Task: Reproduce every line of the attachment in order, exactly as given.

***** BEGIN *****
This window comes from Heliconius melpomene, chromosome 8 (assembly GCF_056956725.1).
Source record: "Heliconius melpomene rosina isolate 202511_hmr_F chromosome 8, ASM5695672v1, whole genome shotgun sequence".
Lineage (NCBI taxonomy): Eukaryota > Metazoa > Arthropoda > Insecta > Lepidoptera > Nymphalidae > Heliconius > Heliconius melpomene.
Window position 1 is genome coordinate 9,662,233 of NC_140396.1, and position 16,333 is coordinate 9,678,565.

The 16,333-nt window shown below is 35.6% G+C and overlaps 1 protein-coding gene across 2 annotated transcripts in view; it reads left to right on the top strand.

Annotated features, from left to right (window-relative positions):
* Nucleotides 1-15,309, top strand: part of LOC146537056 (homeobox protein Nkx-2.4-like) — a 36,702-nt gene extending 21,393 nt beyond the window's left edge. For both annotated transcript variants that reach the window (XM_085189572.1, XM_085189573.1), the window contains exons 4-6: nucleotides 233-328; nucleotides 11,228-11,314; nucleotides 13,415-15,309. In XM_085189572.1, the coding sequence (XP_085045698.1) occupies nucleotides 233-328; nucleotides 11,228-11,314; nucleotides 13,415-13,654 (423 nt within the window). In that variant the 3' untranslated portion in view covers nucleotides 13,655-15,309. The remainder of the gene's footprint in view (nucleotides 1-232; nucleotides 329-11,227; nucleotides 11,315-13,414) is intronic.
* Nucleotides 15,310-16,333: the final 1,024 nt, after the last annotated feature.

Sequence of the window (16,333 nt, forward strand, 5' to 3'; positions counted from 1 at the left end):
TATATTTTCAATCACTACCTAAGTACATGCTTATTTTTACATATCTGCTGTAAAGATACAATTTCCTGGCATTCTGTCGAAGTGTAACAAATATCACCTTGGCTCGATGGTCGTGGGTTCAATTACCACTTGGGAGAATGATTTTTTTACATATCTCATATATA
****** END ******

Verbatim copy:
This window comes from Heliconius melpomene, chromosome 8 (assembly GCF_056956725.1).
Source record: "Heliconius melpomene rosina isolate 202511_hmr_F chromosome 8, ASM5695672v1, whole genome shotgun sequence".
Lineage (NCBI taxonomy): Eukaryota > Metazoa > Arthropoda > Insecta > Lepidoptera > Nymphalidae > Heliconius > Heliconius melpomene.
Window position 1 is genome coordinate 9,662,233 of NC_140396.1, and position 16,333 is coordinate 9,678,565.

The 16,333-nt window shown below is 35.6% G+C and overlaps 1 protein-coding gene across 2 annotated transcripts in view; it reads left to right on the top strand.

Annotated features, from left to right (window-relative positions):
* Nucleotides 1-15,309, top strand: part of LOC146537056 (homeobox protein Nkx-2.4-like) — a 36,702-nt gene extending 21,393 nt beyond the window's left edge. For both annotated transcript variants that reach the window (XM_085189572.1, XM_085189573.1), the window contains exons 4-6: nucleotides 233-328; nucleotides 11,228-11,314; nucleotides 13,415-15,309. In XM_085189572.1, the coding sequence (XP_085045698.1) occupies nucleotides 233-328; nucleotides 11,228-11,314; nucleotides 13,415-13,654 (423 nt within the window). In that variant the 3' untranslated portion in view covers nucleotides 13,655-15,309. The remainder of the gene's footprint in view (nucleotides 1-232; nucleotides 329-11,227; nucleotides 11,315-13,414) is intronic.
* Nucleotides 15,310-16,333: the final 1,024 nt, after the last annotated feature.

Sequence of the window (16,333 nt, forward strand, 5' to 3'; positions counted from 1 at the left end):
TATATTTTCAATCACTACCTAAGTACATGCTTATTTTTACATATCTGCTGTAAAGATACAATTTCCTGGCATTCTGTCGAAGTGTAACAAATATCACCTTGGCTCGATGGTCGTGGGTTCAATTACCACTTGGGAGAATGATTTTTTTACATATCTCATATATA